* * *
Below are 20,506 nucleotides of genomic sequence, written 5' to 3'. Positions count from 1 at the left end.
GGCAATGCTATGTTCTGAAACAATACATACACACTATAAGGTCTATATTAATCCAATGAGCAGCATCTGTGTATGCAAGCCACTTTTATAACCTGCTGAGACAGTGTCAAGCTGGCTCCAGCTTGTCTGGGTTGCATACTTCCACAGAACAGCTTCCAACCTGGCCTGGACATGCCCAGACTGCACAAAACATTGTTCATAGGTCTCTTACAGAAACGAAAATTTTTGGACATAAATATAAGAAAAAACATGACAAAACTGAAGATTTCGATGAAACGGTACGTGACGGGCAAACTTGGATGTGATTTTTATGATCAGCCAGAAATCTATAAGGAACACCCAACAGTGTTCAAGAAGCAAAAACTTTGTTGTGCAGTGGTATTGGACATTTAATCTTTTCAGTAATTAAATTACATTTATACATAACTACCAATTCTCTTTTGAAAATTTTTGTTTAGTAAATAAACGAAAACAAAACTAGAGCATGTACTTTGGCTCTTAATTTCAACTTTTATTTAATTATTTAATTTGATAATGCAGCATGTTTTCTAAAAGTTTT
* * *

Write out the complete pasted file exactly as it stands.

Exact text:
Below are 20,506 nucleotides of genomic sequence, written 5' to 3'. Positions count from 1 at the left end.
GGCAATGCTATGTTCTGAAACAATACATACACACTATAAGGTCTATATTAATCCAATGAGCAGCATCTGTGTATGCAAGCCACTTTTATAACCTGCTGAGACAGTGTCAAGCTGGCTCCAGCTTGTCTGGGTTGCATACTTCCACAGAACAGCTTCCAACCTGGCCTGGACATGCCCAGACTGCACAAAACATTGTTCATAGGTCTCTTACAGAAACGAAAATTTTTGGACATAAATATAAGAAAAAACATGACAAAACTGAAGATTTCGATGAAACGGTACGTGACGGGCAAACTTGGATGTGATTTTTATGATCAGCCAGAAATCTATAAGGAACACCCAACAGTGTTCAAGAAGCAAAAACTTTGTTGTGCAGTGGTATTGGACATTTAATCTTTTCAGTAATTAAATTACATTTATACATAACTACCAATTCTCTTTTGAAAATTTTTGTTTAGTAAATAAACGAAAACAAAACTAGAGCATGTACTTTGGCTCTTAATTTCAACTTTTATTTAATTATTTAATTTGATAATGCAGCATGTTTTCTAAAAGTTTT